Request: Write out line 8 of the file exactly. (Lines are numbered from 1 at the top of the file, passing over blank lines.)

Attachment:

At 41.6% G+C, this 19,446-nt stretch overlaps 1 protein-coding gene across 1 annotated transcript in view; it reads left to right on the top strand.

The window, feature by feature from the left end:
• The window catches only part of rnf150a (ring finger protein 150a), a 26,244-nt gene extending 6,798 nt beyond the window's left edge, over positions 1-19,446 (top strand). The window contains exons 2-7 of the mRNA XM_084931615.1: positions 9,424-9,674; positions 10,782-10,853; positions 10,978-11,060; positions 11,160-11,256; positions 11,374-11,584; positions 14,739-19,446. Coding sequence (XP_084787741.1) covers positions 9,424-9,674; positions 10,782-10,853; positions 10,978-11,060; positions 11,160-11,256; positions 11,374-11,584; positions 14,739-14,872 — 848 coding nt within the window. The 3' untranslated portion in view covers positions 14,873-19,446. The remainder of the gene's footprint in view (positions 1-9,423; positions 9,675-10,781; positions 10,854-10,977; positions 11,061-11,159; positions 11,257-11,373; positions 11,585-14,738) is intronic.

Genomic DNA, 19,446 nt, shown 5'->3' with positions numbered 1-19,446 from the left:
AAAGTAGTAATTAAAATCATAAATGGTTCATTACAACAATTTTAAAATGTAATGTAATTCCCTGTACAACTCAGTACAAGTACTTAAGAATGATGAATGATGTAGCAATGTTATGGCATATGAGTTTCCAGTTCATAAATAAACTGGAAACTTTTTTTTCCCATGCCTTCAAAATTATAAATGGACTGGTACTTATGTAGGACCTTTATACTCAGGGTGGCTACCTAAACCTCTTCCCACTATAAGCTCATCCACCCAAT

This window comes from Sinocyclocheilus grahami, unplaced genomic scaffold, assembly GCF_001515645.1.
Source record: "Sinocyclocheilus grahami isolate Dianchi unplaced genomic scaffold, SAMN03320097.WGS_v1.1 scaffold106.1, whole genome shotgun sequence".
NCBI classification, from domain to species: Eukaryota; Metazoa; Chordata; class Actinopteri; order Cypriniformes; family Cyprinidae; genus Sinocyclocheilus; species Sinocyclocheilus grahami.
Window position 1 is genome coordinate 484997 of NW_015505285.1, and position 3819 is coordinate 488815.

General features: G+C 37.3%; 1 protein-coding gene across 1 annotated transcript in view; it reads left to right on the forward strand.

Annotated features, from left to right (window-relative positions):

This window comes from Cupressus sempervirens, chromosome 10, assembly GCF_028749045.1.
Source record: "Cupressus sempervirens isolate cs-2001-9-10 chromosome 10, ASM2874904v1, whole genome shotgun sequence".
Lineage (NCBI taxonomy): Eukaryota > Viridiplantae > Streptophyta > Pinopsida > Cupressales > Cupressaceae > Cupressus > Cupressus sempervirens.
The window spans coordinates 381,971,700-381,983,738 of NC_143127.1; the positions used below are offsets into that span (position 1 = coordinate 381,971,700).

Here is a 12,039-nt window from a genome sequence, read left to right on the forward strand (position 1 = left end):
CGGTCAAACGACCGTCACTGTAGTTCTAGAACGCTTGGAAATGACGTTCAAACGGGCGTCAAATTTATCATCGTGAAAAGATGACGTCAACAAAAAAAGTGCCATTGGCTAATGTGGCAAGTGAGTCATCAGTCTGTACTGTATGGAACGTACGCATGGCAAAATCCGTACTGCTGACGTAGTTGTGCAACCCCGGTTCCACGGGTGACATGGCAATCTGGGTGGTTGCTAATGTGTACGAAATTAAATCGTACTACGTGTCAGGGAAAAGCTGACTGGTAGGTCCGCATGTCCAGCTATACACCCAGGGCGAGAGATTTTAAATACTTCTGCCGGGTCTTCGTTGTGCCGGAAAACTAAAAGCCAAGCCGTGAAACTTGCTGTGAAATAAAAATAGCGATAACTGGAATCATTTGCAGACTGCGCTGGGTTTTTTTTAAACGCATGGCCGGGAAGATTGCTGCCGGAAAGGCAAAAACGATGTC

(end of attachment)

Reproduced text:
NCBI classification, from domain to species: Eukaryota; Metazoa; Chordata; class Actinopteri; order Cypriniformes; family Cyprinidae; genus Sinocyclocheilus; species Sinocyclocheilus grahami.